Screen shot 2010 04 21 at 5.45.09 AM1 489x275 AT&T Goes to Infinity and Beyond with New Social Recommendation Tool, Buzz.com

AT&T has launched its newest interactive product called Buzz.com. Interestingly, aside from the similarity with Google Buzz, it seems that both service might tend to overlap in terms of function and purpose. AT&T’s Buzz is a social recommendation site with a dash of local search function. It’s a new service for sharing local tips or “buzz” with your friends.

Similar to most social media sites, Buzz.com also taps into the growing social networks. Hence you can register using your Facebook credentials. So, once you register to Buzz.com using your Facebook profile, you don’t really need to build a new community of friends or sift through rants and raves from strangers.

Buzz.com also provides personalized local search based on the recommendations of people you know and trust. Again, another vital ingredient of a successful social recommendation site.

David Krantz, AT&T President and CEO Interactive said that Buzz.com was built on the strong foundation influnced by AT&T Interactive’s leadership and success in local search.

“By offering buzz.com alongside our other local search properties like YP.COM, we create opportunity to reach a broader – and growing user segment that relies on their community to make decisions. For favorited businesses, it means immediate recognition of a loyal customer and positive exposure among a network of friends,” said Mr. Krantz.

More →

Google Turns its Bookmarking Service into a Collaborative Tool

bookmarkslist 300x90 Google Turns its Bookmarking Service into a Collaborative Tool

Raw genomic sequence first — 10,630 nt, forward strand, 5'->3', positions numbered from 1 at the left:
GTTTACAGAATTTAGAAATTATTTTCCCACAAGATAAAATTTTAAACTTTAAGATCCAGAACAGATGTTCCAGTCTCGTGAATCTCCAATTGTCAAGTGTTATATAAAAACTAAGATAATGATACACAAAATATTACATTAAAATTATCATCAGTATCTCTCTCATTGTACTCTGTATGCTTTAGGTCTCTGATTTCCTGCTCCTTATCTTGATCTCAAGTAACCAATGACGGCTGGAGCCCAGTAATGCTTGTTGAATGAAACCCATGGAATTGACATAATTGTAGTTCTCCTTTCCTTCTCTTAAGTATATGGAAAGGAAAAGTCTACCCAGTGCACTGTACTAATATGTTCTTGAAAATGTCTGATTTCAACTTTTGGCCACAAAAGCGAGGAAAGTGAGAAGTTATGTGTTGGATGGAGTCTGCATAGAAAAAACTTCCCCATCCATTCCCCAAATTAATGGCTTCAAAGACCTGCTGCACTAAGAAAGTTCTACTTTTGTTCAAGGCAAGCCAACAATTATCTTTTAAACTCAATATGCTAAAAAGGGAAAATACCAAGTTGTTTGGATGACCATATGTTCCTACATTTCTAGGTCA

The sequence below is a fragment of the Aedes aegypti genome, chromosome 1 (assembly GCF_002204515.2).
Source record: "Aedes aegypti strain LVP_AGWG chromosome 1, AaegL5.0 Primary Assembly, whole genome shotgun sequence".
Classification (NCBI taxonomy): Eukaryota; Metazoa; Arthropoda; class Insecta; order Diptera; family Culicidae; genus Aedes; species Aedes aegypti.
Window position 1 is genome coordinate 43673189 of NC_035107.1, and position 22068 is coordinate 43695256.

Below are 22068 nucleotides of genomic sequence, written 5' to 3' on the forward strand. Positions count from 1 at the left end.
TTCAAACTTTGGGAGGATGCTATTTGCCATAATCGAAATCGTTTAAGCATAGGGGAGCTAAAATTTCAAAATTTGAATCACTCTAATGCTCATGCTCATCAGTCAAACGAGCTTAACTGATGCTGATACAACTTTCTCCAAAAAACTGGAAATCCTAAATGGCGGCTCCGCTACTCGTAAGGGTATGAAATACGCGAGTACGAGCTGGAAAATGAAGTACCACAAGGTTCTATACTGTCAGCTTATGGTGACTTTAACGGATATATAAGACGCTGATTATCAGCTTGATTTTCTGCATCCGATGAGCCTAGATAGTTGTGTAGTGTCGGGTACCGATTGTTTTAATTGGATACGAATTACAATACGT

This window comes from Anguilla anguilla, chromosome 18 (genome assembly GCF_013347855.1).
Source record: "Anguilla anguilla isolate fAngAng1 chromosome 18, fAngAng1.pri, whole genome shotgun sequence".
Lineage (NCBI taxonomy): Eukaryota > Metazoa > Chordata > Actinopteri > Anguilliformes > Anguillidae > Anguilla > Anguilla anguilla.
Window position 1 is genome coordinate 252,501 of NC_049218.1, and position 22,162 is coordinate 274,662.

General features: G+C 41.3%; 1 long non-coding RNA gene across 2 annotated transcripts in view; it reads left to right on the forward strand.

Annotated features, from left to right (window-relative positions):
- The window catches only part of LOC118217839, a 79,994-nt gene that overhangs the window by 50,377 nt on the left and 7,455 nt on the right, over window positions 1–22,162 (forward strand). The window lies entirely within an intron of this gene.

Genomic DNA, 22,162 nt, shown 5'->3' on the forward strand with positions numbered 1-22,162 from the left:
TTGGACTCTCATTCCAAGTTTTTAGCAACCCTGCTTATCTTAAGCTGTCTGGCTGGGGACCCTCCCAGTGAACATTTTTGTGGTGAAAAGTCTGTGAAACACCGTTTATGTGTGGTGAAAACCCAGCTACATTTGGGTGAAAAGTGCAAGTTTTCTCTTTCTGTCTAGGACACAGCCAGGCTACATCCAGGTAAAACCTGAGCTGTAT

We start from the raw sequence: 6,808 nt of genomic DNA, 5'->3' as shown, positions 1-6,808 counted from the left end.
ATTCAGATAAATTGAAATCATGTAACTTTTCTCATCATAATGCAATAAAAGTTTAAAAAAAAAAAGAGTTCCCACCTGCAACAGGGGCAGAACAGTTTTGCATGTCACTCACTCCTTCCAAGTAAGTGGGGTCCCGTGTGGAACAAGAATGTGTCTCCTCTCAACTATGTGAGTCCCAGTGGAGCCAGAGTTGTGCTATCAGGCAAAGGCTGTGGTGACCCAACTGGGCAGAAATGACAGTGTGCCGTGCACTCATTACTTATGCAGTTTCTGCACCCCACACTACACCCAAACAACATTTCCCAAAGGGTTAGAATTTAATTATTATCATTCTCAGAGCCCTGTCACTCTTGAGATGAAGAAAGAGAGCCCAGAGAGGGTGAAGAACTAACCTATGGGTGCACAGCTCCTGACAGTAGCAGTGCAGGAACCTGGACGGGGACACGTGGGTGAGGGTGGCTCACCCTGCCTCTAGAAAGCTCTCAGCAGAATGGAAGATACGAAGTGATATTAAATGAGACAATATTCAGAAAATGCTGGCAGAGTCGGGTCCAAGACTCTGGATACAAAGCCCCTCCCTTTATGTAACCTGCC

To be honest about it I forgot all about Google Bookmarks since the first time I encountered it. And that was a long time ago. For awhile I thought it ceased to exist since Google was not really active in promoting it. Until now, as Google just announced a new of Google Bookmarks – List.

In case you’re not aware, Google Bookmarks lets you save shortcuts to your favorite webpages and navigate to them easily and quickly. Google Bookmarks are similar to your usual bookmarking facility, desktop or browser except for the fact that items you bookmark are not saved on your computer but on your Google account instead.

Previously, Google Bookmarks allow you to organize your items by categories.  Now, the new feature lets you organize your bookmark items by lists.  Google Bookmarks lists are easy to manage and update but more importantly can be shared to others.  Even better is the fact that your friends and contacts can add items to your shared lists as well. Hence, making Google Bookmarks an online collaboration tool.

In addition, you can also view videos and other content such as reviews, maps and more on your list.

List is currently an experimental feature of Google Bookmarks. To try it out, simply visit  Google Bookmarks on google.com.

Lunchwalla Answers the Question – “What’s for Lunch?”

Frankly, the first thing that came into my mind when I stumbled upon new social media site Lunchwall was the location-aware social media site Gowalla. Not only does these two services’ names sound alike but somehow they offer similar services.

Gowalla is a social recommendation site of sorts, built upon crowd sourced experience when visiting restaurants and other places of interest. Lunchwalla on the other hand is also banking on the social aspect, this time of planning gigs and events by group of people or network of friends.